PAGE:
5. Deer Recipes Online - How to Age Venison and Why you Should
    (To my knowledge on of the advice, "wet aging after freezing" might not work or is not as effective as aging before freezing)
     
  6. RealTree: 12 Reasons Why Your Venison Tastes like Hell 
     
  7. Legendary Whitetails: How to Age Venison at Home
     
  8. Research sources:
    Texas Agriculture & Life Sciences University: Meat Science. Class study material but quite informative:
    Conversion of Muscle to Meat 
    Meat Tenderization
     
  9. Beef Quality Research: The phases of Rigor Mortis explained (2 min video)
     
  10. Meat and meat products in human nutrition in developing countries (very informative)
    meat quality
     
  11. RealTree: The great debate: Aging Venison
     
  12. Outdoor News: Chef Eileen Clark - Tips for Aging 
     
  13. Omaha.com - Article on aging game birds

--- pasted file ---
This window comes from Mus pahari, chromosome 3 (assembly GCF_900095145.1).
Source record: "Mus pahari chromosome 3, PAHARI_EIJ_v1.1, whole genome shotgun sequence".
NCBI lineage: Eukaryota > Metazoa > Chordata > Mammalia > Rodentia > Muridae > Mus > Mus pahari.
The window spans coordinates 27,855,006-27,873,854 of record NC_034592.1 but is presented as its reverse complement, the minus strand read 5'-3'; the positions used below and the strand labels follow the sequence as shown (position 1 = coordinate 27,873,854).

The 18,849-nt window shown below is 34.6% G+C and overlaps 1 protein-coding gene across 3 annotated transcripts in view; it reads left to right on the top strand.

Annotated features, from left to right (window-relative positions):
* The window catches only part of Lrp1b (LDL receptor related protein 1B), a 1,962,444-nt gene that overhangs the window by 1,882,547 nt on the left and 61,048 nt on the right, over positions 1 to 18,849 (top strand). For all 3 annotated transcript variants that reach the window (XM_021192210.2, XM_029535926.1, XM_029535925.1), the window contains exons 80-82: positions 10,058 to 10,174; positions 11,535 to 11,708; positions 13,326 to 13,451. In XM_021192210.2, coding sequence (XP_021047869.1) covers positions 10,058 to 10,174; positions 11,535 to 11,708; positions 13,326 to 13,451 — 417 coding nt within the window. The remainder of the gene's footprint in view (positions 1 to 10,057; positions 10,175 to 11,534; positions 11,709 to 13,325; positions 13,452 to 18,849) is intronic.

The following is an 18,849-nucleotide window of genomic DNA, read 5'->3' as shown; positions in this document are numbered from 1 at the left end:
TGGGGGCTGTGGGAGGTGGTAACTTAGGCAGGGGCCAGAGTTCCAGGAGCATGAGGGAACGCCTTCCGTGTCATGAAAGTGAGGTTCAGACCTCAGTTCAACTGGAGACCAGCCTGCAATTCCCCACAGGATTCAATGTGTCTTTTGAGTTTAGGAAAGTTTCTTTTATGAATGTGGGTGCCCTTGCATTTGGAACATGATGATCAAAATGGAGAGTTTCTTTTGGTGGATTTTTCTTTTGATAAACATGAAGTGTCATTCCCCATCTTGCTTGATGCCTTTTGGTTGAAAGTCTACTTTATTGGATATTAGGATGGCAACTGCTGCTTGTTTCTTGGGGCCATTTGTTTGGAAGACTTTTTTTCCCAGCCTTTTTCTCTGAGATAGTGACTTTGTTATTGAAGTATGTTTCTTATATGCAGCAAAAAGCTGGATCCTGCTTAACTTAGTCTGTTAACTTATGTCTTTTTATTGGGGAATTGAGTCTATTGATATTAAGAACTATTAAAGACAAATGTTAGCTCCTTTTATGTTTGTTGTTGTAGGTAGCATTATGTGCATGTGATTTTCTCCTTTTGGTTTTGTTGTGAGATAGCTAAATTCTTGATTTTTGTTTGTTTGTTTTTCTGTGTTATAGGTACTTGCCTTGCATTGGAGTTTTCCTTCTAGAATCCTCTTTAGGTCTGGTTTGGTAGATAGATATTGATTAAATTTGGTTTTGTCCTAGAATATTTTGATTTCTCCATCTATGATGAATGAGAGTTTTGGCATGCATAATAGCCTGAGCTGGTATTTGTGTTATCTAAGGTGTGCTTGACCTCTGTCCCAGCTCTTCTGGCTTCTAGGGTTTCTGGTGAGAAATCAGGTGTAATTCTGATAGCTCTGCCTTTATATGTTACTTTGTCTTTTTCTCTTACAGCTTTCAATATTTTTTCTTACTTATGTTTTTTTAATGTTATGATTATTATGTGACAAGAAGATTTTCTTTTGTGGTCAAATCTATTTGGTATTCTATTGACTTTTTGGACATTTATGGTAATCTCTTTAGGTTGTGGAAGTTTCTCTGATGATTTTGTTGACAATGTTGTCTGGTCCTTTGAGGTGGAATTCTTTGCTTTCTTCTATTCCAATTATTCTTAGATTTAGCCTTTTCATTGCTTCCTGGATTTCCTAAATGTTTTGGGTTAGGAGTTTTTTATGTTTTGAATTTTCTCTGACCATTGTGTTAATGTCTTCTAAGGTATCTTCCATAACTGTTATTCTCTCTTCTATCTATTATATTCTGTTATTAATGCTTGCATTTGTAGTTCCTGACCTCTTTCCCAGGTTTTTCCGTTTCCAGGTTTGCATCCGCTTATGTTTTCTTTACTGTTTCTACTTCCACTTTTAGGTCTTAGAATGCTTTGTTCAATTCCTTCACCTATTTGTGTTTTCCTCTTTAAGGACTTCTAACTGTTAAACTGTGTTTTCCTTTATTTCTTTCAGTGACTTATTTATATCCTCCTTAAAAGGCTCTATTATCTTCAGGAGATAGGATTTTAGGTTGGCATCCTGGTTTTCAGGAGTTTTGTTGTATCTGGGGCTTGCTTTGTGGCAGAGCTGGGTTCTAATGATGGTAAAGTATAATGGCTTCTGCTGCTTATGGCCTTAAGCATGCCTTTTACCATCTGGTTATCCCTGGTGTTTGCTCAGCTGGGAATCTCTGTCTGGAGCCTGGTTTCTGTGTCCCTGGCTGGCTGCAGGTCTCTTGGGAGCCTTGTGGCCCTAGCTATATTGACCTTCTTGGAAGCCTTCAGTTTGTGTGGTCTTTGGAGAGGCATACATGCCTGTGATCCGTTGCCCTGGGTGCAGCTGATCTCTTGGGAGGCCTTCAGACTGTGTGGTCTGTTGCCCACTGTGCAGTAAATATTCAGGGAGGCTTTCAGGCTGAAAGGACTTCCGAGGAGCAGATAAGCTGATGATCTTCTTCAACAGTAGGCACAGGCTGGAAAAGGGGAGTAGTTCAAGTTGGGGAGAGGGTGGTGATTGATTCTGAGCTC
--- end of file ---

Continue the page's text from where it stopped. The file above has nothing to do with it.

14. Washington Department for Fish & Wildlife: General advice on meat processing - from field dressing to aging and freezing it. 
     
  15. The Science of Meat Tenderizer : How do Enzymes work
    Discovery Express Kids - Made for kids and with a kick-ass clarity to the text. 

 

 

Swedish Resources

The Google translation is so-so. Hopefully it will make some sense :) 

  1. Swedish Wikipedia:  Tenderization
    Recommended minimum 40°C day grades [translated]
     
  2. Svensk Jakt: Let the Meat Age 
    Swedish Hunter magazine -  recommended 40°C to 60 day°C grades [translated]
     
  3. Svenska Jägareförbundets : 60°C day grades
    Swedish Hunter's Association - recommended 60°C day grades [translated - but lost formatting]
     
  4. Självhushållnings Handbok: How to butcher 
    Subsistence, DIY wiki handbook - recommended 40°C day grades [translated]
     
  5. Svenska Jägareförbundets : How You Create Tender Meat
    Swedish Hunter's association. Interview with Mikael Löf from DeVilda Wild Game Processing - with over 1,000 wild game processed annually - recommended 40°C day grades, more if conditions are met [translated]
     
  6. Skogssällskapet: Good Hygiene and Dry Aging - that's when you get the best meat
    The Swedish Forest Society Foundation - recommended 40 -  60°C day grades [translated]